The Equal Opportunity Slayer? NRA Lobbyist Reportedly Compares Critics Of Shooting Elephants For Fun to Racists and Hitler

Unknown220px-Tanzanian_ElephantIf you recall, last week we discussed how NBC Sports Network was airing an episode of “Under Wild Skies” that showed NRA lobbyist Tony Makris shooting an elephant in the face and then celebrating with champagne. NBC has issued a convoluted statement that promises not to air the episode but the far more interesting statement came from Makris who reportedly condemned those who object to shooting elephants for fun.

NBC seemed intent to emphasize that shooting elephants in the face is perfectly legal (at least until 2014 when a moratorium kicks in):

“We’ve listened to our viewers and will not air that particular episode of ‘Under Wild Skies’ again. We’re also taking a close look at our internal standards as part of this process because this content should not have aired . . . While this form of hunting is legal, we understand that many viewers find it objectionable. As a result we are taking an aggressive approach towards objectionable content within future episodes of ‘Under Wild Skies’ and other series.”

Well, it is good that NBC was able to listen to viewers to learn that many people would find it disturbing to see its host sneak up on an elephant, shoot it in the face, then shoot it again when it fled in pain, and then chased it down to finish it off . . . before celebrating the victory over some champagne. Absent hearing from viewers, no one at NBC appears to have had an inkling about this being somehow disturbing.

For his part, Makris, the NRA lobbyist, was not content to take his one-tusked trophy and go home. Makris insisted that he kills all animals equally: ducks, deer, elephants. That appears to make him a type of gun-toting Martin Luther King by embracing all of the beautiful creatures of the Earth and then shooting them in the face. Those who distinguish elephants from deer on the basis for their rarity or intelligence are engaging in his view in a form of “animal racism.” The only way to be a non-racist, it seems, is to kill them all.

Makris is quoted in an interview:

“And they said, ‘but [elephants are] so big and special and they’re smarter,'” Makris recalled of a recent discussion with a detractor. “And I went, ‘you know, Hitler would have said the same thing.'”

So let’s get this straight. People objecting to shooting elephants (one year before such trophy hunts are prohibited) constitute little Hitlers?

That is the man selected by NBC for its new show. In any event, if NBC wanted to hear from their viewers, they have succeeded. Over 60,000 have signed a petition to get NBC to cancel the show.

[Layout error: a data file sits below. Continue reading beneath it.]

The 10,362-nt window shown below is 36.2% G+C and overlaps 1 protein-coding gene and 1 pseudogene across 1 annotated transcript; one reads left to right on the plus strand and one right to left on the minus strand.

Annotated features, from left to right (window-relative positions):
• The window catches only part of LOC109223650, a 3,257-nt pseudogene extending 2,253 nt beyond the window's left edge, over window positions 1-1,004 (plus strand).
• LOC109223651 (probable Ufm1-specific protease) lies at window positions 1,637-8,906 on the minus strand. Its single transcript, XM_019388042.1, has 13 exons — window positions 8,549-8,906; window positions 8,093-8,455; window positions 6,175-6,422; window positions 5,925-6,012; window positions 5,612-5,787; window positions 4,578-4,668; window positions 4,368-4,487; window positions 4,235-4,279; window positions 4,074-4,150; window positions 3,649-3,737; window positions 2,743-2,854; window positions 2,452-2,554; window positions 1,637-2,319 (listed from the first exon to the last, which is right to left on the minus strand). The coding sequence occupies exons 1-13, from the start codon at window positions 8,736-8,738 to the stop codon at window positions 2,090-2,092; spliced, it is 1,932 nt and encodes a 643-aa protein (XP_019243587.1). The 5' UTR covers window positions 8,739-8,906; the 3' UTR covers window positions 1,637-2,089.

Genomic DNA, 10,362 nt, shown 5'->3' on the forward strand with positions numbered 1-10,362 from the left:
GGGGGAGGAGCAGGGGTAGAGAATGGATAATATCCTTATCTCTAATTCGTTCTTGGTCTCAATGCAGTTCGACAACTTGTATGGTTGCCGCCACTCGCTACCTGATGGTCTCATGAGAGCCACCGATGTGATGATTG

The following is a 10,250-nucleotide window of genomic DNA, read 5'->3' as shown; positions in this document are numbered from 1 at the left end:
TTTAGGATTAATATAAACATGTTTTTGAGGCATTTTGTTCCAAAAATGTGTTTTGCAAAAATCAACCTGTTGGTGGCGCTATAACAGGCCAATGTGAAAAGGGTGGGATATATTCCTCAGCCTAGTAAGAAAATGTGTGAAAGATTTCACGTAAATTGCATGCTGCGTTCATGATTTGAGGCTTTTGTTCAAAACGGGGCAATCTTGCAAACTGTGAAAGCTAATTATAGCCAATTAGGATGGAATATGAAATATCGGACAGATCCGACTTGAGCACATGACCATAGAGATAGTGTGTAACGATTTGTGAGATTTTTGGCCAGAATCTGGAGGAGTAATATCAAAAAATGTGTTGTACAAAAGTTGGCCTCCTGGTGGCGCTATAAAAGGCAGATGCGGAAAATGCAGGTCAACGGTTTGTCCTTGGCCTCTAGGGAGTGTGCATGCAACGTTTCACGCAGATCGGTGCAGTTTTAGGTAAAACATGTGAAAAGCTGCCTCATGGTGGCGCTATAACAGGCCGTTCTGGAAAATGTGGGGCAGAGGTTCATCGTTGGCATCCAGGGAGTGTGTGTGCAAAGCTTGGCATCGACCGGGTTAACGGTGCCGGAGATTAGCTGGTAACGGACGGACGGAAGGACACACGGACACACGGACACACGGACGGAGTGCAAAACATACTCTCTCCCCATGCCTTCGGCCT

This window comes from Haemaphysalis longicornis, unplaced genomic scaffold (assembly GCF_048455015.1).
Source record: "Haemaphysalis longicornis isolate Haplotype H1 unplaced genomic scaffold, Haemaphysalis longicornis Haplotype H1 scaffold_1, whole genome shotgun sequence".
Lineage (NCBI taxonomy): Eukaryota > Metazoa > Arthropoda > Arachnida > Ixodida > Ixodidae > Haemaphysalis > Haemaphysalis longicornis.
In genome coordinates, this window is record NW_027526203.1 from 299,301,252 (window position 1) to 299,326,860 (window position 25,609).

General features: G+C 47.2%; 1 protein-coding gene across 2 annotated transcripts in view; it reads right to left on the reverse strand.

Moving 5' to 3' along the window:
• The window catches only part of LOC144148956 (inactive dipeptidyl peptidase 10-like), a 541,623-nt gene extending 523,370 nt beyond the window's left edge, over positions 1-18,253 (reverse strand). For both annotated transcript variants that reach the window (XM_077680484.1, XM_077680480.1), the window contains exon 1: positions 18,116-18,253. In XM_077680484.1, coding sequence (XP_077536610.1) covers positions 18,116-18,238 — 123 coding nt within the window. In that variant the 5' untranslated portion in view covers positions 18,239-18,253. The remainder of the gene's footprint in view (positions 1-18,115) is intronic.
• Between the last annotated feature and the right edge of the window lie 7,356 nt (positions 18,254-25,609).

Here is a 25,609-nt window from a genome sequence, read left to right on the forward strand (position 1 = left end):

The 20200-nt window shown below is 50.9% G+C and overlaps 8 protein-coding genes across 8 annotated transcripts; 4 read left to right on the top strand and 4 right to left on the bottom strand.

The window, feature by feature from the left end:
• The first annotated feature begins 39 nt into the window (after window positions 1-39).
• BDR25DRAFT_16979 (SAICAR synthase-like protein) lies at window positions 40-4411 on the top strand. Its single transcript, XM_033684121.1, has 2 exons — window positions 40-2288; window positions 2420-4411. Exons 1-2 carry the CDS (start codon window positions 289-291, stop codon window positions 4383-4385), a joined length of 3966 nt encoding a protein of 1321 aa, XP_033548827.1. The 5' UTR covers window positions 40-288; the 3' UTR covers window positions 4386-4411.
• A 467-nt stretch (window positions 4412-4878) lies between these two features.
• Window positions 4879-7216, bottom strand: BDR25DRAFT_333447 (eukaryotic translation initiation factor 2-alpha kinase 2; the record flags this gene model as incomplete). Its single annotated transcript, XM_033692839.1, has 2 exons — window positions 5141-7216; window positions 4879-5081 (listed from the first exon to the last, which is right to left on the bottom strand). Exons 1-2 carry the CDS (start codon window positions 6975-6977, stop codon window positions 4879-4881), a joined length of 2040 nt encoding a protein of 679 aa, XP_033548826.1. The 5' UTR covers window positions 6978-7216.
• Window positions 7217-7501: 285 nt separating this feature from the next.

I expect that Makris may have been deliberately provocative or even humorous but it is unlikely to be welcomed by the rising number of critics for the show. Here is a fuller account of the interview:

MAKRIS: The nice ones will come up and go, you shoot elephant? Why? And I said well, the short answer is because hungry people eat them and because I’m a hunter. You know, I’m not an elephant hunter. I’m a hunter. I hunt all things. And they go, well nobody should shoot an elephant. I said, why? And they go they’re so big and kind and gentle and smart and I said, okay, let me ask you a question. Should I be able to shoot birds? Well, I guess that’s okay. Ducks? Yeah. Pigeons? Oh, they’re flying rats, okay. Rabbits? Well rabbits are cute. But yea. Squirrels? That’s nothing but a rat with a tail — with a fuzzy tail. And I said, well deer eat all my mother’s roses in Long Island and I go– so I can shoot all of those, but not an elephant? No. Do you realize that if you subscribe to that philosophy you are committing a very unique form of animal racism?

CAM EDWARDS, HOST: [laughter]

MAKRIS: And now they’re shocked. And they said but they’re so big and special and they’re smarter. And I went, you know, Hitler would have said the same thing.

45 thoughts on “The Equal Opportunity Slayer? NRA Lobbyist Reportedly Compares Critics Of Shooting Elephants For Fun to Racists and Hitler”

  1. David,

    you don’t know that anyone ate that elephant meat, don’t pretend that the guys some great humanitarian.

    1. RTC – I’m not even suggesting he is a humanitarian, but he said in the interview that the villagers there ate it, and from what I read about the licenses, hunters are required to donate the meat to the local residents of the area.

  2. Oro Lee,

    There is an overpopulation of humans in Africa, leading to land use conflicts with elephants, rather than an actual overpopulation of elephants.

    1. RTC would I guess support culling the “overpopulation” of humans, not elephants since humans are more numerous and dangerous.

      1. randyjet wrote: “RTC would I guess support culling the “overpopulation” of humans, not elephants since humans are more numerous and dangerous.”


  3. David,

    Where to start. First off, deer populations are out of control. Hunting is a legitimate management tool, you point out. However, the Wildlife Conservation Society, which employs actual , not just someone with a “background”, maintains that elephant populations are plummeting in the wild. So, killing elephants really isn’t the same as hunting deer. I don’t know too much about the situation in Botswana, but seeing how elephants are migratory over great distances those population levels you cite could merely be seasonal in aspect.

    BTW, deer are over-populated in large part because wolf populations have been decimated. And as a side note, protecting wolves is really about maintaining clean water. Wolves are the most effective means of controlling deer numbers, which is overgraze vegetation surrounding riparian areas.

    1. RTC wrote: “the Wildlife Conservation Society maintains that elephant populations are plummeting in the wild.”